Power, Gender and Human Trafficking


Hart, Amanda. 2007. “Power, Gender and Human Trafficking.” Paper presented at the Annual Meeting of the American Sociological Association, New York, August 11.

Author: Amanda Hart


The purpose of this meta-analytic research was to determine the gender and power influences at play within the phenomenon of international human trafficking. Utilizing a lens of Gender Relations Theory and an array of previously conducted research, the push, pull, and facilitating factors influencing these migrant's immigration are examined. The emotional and physical stresses of the trafficked persons (primarily women and children) as well as trafficking techniques are presented through a variety of cases. The concepts of gender and power relations tie together to form a startling conclusion: many times underprivileged and susceptible men, women, and children are trafficked simply because they can be. Unfortunately, the government's response to human trafficking has not been extremely successful, with only 46 trafficked migrants having been served and rehabilitated as of September 2005 under the Trafficking Victims Protection Act. This research concludes that merely rehabilitating trafficked persons will not solve the root of the problem: the deep-seeded gender and power inequality still existing between men and women.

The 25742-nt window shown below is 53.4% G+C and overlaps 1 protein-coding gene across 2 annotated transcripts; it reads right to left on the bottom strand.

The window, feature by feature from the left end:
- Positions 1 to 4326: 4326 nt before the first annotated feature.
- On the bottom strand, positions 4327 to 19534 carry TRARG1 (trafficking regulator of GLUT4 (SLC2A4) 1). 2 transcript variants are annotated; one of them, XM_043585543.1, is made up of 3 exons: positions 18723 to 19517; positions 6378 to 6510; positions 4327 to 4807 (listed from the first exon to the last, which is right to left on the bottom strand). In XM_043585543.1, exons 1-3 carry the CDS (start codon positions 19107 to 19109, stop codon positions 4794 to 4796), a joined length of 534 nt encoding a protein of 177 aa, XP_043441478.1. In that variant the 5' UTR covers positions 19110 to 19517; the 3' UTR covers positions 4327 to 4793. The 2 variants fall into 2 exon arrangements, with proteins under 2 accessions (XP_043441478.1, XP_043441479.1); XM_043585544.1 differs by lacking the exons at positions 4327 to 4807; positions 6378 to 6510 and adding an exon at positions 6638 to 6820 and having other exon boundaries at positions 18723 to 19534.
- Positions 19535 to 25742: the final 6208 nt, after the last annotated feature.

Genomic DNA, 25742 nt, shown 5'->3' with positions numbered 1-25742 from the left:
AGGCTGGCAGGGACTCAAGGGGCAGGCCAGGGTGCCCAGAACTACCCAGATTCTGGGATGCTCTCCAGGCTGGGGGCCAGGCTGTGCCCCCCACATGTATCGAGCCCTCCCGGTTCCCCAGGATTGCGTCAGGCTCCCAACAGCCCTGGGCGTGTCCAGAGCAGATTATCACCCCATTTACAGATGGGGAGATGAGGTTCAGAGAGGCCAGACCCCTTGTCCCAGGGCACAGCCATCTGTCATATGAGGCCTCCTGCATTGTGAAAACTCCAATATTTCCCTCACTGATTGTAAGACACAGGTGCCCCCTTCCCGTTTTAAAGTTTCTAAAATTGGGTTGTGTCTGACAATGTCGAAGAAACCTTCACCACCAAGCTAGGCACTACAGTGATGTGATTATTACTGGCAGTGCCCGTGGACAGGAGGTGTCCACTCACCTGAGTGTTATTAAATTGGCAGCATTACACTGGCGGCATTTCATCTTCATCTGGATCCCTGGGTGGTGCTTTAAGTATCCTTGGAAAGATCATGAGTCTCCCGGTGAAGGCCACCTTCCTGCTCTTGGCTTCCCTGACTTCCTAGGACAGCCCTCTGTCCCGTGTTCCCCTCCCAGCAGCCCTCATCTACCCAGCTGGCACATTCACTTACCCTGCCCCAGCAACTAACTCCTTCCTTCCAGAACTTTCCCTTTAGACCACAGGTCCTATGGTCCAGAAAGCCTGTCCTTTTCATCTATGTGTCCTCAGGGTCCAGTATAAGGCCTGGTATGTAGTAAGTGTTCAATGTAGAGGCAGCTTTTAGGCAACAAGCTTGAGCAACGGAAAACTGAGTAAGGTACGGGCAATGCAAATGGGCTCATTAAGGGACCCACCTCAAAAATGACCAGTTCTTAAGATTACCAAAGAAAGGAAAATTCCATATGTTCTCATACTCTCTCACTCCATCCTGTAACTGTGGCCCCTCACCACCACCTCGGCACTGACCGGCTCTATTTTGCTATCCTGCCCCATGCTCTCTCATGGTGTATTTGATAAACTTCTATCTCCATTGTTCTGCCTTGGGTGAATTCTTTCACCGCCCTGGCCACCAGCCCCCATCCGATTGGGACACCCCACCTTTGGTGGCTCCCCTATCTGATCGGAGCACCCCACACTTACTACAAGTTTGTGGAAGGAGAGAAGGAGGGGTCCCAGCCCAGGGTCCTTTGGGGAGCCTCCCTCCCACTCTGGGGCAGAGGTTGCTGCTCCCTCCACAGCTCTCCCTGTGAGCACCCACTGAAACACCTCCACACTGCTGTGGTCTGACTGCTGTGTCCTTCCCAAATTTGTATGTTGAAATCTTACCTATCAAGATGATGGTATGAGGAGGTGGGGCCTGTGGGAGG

Topics: Economies, Poverty, Gender, Women, Girls, Boys, Gender Analysis, Gendered Power Relations, Patriarchy, International Law, International Human Rights, International Organizations, NGOs, Rights, Human Rights, Sexual Violence, Sexual Slavery, Trafficking, Human Trafficking, Sex Trafficking

Year: 2007

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